Google Transparency Report launched abot two years ago, an interactive Google initiative disclosing data about government requests -- today, began showing data about the government requests to remove "blog posts" or "videos" or "hand over user information" made from July to December 2011.
Google also added today, a feature update which makes it easier to see in aggregate across countries how many removals the company performed in response to court orders, as opposed to other types of requests from government agencies.
"For the six months of data we're releasing today, we complied with an average of 65% of court orders, as opposed to 47% of more informal requests," Chou revealed.
"This is the fifth data set that we've released. And just like every other time before, we've been asked to take down political speech," posted Dorothy Chou, Senior Policy Analyst. Adding, "it's alarming not only because free expression is at risk, but because some of these requests come from countries you might not suspect--Western democracies not typically associated with censorship," he said.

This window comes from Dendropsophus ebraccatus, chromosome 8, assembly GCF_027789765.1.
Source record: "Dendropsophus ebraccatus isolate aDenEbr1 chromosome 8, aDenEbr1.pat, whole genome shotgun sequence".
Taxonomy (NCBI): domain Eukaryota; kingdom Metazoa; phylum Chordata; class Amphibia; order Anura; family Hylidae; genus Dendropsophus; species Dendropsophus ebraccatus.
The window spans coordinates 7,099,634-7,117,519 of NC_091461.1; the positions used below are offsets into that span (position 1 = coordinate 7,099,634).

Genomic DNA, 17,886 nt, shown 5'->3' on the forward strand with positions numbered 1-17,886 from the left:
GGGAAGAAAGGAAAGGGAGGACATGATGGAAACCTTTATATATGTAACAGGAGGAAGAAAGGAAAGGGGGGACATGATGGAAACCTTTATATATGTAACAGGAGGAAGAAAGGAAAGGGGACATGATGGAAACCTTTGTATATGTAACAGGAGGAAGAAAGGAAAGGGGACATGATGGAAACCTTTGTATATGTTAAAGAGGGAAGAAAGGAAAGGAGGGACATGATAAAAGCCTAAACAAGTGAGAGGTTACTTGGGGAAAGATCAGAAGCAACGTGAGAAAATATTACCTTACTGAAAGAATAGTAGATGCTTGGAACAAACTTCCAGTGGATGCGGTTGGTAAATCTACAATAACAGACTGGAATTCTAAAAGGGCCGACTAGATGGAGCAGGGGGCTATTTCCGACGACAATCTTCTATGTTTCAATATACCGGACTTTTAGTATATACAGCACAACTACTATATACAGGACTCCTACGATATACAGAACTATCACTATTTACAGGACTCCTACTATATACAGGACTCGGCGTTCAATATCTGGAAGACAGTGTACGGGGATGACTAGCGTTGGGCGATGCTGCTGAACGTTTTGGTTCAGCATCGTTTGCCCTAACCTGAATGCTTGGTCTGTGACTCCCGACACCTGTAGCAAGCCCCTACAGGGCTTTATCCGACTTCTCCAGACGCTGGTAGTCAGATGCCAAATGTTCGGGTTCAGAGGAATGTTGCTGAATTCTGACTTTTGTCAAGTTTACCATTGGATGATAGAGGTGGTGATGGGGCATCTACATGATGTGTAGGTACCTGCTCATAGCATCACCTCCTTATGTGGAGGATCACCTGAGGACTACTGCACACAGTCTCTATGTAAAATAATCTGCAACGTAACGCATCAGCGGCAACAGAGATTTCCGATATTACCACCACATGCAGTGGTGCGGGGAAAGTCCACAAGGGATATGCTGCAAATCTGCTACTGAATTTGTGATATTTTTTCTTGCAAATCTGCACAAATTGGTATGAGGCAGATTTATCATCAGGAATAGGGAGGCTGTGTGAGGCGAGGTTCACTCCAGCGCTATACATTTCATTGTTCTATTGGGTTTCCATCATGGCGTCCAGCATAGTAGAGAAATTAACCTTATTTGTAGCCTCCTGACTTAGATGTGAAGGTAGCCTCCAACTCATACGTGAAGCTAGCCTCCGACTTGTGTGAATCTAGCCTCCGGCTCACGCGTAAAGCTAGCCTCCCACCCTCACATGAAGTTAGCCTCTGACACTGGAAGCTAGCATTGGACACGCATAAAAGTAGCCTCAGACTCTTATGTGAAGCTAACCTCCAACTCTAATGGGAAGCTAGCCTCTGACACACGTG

"For example, in the second half of last year, Spanish regulators asked us to remove 270 search results that linked to blogs and articles in newspapers referencing individuals and public figures, including mayors and public prosecutors. In Poland, we received a request from a public institution to remove links to a site that criticized it. We didn't comply with either of these requests," wrote Chou.
He also said, they've rounded up some additional interesting facts in the annotations section of the Transparency Report.
Also, Google is assembling a Big Tent in Dublin precisely to address these alarming issues. Estonia's President Toomas Ilves is among the participants. And, Burma's Nobel Peace Prize winner Aung San Suu Kuy will also be in the Irish capital to receive an Amnesty International award.